The Louisiana Department of Wildlife and Fisheries and Coastal Conservation Association of Louisiana honored volunteer fish taggers throughout the state at the Louisiana Cooperative Marine Fish Tagging Program awards banquet on November 7, held at the Audubon Aquarium of the Americas in New Orleans, La.
The program relies on a group of dedicated and well-trained volunteer taggers and honors those volunteer anglers who out-tagged their colleagues with 10 fish or more during the 2012-2013 fiscal year.
The anglers, who originally tag a fish get notification of the re-capture and a certificate of their achievement. “It’s incredibly rewarding to see a tag that I deployed come back,” said volunteer angler Jerrod J.W. Meche. “It’s a great feeling to catch and release these fish and to also know that my efforts could help better understand these species is amazing. It’s a highlight of my angling career.”
Volunteers tagged more than 10,102 fish during the year, and since the program began in the 1980s, over 161,000 have been tagged and of those nearly 5,100 have been recaptured.
“We’re pleased to recognize the dedication of our outstanding group of volunteer anglers who make the Tagging Program possible,” said LDWF Secretary Robert Barham. “Each of these volunteers should be commended for their contributions to fisheries science and conservation.”
This year’s Tagger Award winners were:
Most Tagged Fish Overall
Joseph Ingram, 936 fish
Most Tagged Redfish
Ross Barkhurst, 924 redfish
Most Tagged Speckled Trout
Dr. Victor E. Tedesco, 785 speckled trout
Most Tagged Red Snapper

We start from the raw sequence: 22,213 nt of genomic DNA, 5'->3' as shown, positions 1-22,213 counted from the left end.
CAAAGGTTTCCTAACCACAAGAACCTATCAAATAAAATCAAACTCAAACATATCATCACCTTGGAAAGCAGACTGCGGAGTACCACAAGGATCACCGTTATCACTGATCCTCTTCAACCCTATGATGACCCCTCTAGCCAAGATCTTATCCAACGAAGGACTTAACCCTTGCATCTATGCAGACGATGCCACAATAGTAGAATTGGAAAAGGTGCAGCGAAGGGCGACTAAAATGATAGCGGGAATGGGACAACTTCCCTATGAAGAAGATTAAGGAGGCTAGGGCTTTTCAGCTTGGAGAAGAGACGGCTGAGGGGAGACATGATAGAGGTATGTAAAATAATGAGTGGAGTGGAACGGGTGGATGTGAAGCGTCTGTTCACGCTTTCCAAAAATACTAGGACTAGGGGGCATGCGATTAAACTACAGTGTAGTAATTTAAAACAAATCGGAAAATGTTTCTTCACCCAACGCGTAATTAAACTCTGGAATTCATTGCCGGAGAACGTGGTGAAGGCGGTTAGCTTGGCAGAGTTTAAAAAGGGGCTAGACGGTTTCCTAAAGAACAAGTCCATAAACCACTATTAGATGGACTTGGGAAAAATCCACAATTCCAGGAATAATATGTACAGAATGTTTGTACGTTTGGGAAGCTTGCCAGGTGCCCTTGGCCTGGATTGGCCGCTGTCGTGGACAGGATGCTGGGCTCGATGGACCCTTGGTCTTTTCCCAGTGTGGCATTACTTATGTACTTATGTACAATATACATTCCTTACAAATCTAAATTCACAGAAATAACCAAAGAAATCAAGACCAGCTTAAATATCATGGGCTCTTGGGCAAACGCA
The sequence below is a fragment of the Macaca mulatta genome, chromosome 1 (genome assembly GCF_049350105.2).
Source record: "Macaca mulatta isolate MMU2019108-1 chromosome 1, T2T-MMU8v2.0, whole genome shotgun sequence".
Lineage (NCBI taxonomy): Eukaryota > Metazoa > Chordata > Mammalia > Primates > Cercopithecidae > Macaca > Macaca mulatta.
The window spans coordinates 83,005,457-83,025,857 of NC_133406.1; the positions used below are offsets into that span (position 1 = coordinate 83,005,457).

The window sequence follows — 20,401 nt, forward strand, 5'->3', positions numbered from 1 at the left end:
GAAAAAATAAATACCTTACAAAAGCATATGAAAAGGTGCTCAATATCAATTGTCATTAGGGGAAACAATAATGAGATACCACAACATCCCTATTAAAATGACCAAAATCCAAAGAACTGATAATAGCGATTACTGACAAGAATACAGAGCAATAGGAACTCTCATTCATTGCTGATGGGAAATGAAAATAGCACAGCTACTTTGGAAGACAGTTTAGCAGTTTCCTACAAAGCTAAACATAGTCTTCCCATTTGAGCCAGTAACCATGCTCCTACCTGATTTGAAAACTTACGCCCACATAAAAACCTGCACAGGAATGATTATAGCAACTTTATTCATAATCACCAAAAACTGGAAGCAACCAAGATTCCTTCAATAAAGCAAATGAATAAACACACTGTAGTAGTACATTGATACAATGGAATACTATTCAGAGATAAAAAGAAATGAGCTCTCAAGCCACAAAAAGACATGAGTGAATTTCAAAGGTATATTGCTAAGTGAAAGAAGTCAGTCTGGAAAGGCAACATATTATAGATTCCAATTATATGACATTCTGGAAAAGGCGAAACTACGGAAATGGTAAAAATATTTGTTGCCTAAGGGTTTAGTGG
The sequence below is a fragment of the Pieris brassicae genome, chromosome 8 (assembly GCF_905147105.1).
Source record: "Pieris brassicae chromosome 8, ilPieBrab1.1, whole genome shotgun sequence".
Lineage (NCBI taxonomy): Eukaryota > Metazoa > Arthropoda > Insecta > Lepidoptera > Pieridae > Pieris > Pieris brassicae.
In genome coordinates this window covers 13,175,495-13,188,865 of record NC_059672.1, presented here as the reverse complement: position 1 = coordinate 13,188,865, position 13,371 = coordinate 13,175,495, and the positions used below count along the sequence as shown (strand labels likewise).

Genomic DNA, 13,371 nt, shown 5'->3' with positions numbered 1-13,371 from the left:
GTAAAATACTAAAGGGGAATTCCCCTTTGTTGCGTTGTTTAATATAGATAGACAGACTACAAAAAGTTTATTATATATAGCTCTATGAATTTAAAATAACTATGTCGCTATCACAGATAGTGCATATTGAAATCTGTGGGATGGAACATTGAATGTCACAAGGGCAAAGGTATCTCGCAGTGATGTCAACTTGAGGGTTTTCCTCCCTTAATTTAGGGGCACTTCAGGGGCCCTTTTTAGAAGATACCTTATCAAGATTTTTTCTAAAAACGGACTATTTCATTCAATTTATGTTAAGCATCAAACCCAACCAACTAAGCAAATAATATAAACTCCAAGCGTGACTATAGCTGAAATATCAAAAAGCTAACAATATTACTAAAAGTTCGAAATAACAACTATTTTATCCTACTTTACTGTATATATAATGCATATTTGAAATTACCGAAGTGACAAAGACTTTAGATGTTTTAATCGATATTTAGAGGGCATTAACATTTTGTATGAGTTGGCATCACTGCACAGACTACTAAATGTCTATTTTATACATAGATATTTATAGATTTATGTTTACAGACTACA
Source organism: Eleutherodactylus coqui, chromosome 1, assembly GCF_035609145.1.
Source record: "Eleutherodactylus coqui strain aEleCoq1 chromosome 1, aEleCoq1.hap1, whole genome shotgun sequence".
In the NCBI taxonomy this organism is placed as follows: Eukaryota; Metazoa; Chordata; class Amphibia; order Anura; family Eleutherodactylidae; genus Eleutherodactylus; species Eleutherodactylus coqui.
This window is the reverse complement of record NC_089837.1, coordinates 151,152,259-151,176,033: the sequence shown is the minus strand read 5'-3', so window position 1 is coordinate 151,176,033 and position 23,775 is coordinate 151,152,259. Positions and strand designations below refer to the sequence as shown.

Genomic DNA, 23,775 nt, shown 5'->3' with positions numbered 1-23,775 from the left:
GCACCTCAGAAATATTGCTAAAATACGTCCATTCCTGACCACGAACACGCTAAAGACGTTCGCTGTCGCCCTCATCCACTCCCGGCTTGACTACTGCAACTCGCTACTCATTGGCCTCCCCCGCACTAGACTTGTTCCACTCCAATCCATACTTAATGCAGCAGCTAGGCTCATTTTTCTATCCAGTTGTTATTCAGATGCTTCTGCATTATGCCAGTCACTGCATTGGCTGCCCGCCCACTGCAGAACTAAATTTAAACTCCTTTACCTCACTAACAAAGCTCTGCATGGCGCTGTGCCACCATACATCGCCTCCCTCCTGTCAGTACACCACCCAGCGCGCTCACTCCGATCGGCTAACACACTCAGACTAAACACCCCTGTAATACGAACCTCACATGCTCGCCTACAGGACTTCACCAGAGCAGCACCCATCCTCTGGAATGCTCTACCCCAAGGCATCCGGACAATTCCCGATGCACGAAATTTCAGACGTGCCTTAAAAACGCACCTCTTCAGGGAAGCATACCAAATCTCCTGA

Andre Thomas, 70 red snapper
Most Tagged Yellowfin Tuna
Woody Woods, 17 yellowfin tuna
In addition, volunteers who tagged 100 fish or more were honored as members of the tagging program’s “Century Club.” Fourteen taggers received this distinction including Joseph Ingram, Ross Barkhurst, Dr. Victor E. Tedesco, Jeff Bavar, Bob Bateman, Clark Cormier, Andre Thomas, Pat Olivier, Kyle Leger, Diane and Norman Norton, Steve Fourrier, Jerrod J.W. Meche and Kenneth LeCompte.
“Citizen science is an essential component of this program,” explained LDWF Assistant Secretary Randy Pausina. “Anglers can take an active role in aiding biologists in the collection of important information which otherwise would not be possible. It is through the data collected from our tagging program that provides us with crucial information such as growth rates, longevity, migratory patterns and habitat utilization.”
One exciting thing the Department has learned through taggers’ data is there is a higher recapture rate for yellowfin tuna than any other species. This is a highly migratory species, so understanding the behavior of tuna is integral to so many aspects of improved practices and management.
The Louisiana Cooperative Marine Fish Tagging Program is a cooperative effort between the Louisiana Department of Wildlife and Fisheries, Coastal Conservation Association of Louisiana, universities, non-profit organizations and volunteer anglers. Program goals include educating anglers on fisheries management and conservation and opening communication between researchers and anglers.